The secret to success in book publishing has always been knowing the market. Diving deeply into current reading habits is just the start, and knowing how and why folks buy is the next step after learning what they read. Some great data has come from a December 2016 Gallup Poll that can help inform our next steps when creating sales and book marketing plans.
Remember the days of Harry Potter mania? Practically every Barnes & Noble, Borders (RIP), and indie bookstore in the country had a release party for the latest J.K Rowling tome. Children, teenagers, and even parents clad in cloaks, crooked plastic glasses, and eyeliner lightning bolts waited for hours to get their hands on a copy of the latest book. I was a fixture in these lines, complete in my Hermione costume. We look back at these midnight literary festivities ten years later as a pop culture touchstone. However, to people in the publishing industry, this is the perfect example of how pre-orders can make your book a success.
The pattern is as predictable as the sun rising in the east and setting in the west. A new marketing tool or tactic comes along, and a few early adopters have noticeable success with it. More authors try it and may find it works for them, too. But eventually, the new idea becomes old and ineffective—and the trend is deemed to be “over.” Everyone starts looking for the next new thing that will work when marketing their book.
There’s a lot of talk about audiobooks lately as they’re one of the few sectors of the publishing world that’s seen steady growth. And all signs say they’re going to keep getting bigger. But the big question for indie authors is: does the benefit of creating an audiobook justify the cost? It absolutely can, but you have to look at the bigger picture and see how audiobooks are more than just a royalty generator – they can be an excellent resource to expand the reach of your book marketing efforts and create pathways to new audiences.
Becoming an award-winning independently published author took a lot more work than I had ever imagined. I'm no marketing mastermind . . . or at least I wasn't when I started this whole self-publishing adventure. Some of it was pure luck in the beginning, but now I know the ropes. And I hope my advice helps you on your journey to doing the same!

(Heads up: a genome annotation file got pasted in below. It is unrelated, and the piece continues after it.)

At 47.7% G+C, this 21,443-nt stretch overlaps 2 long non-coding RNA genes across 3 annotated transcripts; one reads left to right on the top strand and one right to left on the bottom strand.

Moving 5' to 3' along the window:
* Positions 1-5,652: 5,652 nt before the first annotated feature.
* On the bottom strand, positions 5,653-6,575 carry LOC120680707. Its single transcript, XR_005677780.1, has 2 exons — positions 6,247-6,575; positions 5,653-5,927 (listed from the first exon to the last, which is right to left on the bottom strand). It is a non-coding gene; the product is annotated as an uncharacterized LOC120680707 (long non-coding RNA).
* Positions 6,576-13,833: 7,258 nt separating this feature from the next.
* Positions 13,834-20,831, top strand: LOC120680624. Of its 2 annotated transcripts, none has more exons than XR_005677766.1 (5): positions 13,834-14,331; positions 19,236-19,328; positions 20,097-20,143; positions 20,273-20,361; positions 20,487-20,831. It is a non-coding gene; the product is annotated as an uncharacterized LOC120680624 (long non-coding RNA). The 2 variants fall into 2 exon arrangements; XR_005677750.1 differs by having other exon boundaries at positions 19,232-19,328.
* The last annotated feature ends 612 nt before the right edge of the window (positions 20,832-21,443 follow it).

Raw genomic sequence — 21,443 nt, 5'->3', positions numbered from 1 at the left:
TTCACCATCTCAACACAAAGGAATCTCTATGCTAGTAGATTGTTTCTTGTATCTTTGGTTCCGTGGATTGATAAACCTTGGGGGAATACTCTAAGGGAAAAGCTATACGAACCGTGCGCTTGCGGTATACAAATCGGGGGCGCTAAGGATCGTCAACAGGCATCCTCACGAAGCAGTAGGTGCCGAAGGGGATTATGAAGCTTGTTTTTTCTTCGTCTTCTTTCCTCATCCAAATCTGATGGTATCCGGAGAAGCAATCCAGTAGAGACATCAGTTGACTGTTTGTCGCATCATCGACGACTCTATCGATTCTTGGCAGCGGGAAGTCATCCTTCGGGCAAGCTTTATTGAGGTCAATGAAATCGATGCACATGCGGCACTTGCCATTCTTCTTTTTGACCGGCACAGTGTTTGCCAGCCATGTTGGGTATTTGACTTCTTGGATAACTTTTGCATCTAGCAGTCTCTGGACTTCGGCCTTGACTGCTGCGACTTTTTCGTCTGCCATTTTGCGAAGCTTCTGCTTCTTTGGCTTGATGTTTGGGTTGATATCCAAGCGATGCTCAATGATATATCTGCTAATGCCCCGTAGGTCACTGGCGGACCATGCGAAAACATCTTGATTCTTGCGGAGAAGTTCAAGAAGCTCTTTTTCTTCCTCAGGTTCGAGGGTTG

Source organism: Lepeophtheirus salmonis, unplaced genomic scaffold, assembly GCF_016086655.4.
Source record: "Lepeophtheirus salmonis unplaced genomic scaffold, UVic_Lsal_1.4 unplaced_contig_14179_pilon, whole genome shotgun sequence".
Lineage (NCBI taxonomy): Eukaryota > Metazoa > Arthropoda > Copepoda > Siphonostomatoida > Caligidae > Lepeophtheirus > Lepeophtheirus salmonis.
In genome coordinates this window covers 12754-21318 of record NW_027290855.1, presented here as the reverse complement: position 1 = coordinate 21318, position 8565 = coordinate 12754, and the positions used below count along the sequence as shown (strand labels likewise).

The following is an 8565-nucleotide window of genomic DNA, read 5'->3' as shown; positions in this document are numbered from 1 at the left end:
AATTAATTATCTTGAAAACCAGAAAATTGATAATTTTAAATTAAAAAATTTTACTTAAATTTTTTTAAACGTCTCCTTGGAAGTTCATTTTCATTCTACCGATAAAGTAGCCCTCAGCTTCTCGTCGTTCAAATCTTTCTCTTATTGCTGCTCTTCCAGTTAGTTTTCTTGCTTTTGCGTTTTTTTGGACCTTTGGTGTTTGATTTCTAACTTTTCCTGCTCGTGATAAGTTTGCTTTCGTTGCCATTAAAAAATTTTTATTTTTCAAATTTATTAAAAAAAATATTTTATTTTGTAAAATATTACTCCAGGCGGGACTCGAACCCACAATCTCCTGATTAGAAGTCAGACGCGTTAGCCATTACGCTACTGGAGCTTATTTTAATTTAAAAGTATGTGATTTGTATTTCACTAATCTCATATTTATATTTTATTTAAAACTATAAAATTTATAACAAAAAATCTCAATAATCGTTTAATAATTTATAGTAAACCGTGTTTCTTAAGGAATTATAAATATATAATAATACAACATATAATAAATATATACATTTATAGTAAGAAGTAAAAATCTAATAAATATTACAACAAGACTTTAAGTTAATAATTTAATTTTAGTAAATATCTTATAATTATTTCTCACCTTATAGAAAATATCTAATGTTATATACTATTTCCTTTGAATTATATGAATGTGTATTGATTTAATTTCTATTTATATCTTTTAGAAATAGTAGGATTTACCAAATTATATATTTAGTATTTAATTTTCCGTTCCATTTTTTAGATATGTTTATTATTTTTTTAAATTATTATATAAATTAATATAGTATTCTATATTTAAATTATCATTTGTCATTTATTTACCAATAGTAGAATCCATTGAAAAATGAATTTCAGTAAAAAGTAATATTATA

Book marketing tools should be part of your comprehensive marketing plan. A plan based on research, knowing your audience, and monitoring absolutely every marketing component you undertake.
Book marketing and book promotion packages are a common offering from author service companies as well as publishing service providers—and for good reason. There’s demand for them and first-time authors, whether indie or traditional, need guidance.
It’s an unpleasant fact of life: no matter how incredible your book is, if you neglect to do book marketing and gain publicity, few people will read it. Most independent authors are hesitant—or unable—to spend big money on book marketing and publicity. With so many elements at play, it can be impossible to know which specific blog post, article, or interview will yield the best results. Fortunately, there are several free and low-cost ways you can promote your book.
Your distribution list may seem like a simple collection of email addresses, but it’s so much more than that. When it comes to promotions, building your mailing list is the basis for your entire marketing strategy. Whether you’re providing updates on an upcoming publication or sharing information about author events, your email marketing lets you reach fans with important information to raise your visibility, encourage brand engagement, and drive book sales.
Writing can be a lonely pursuit. Too many authors feel like they have to do it all by themselves, writing, revising, and seeking publication in solitude. Fortunately, there are more opportunities to build author connections in-person and online than ever before and these author connections are one of your best self-publishing tools.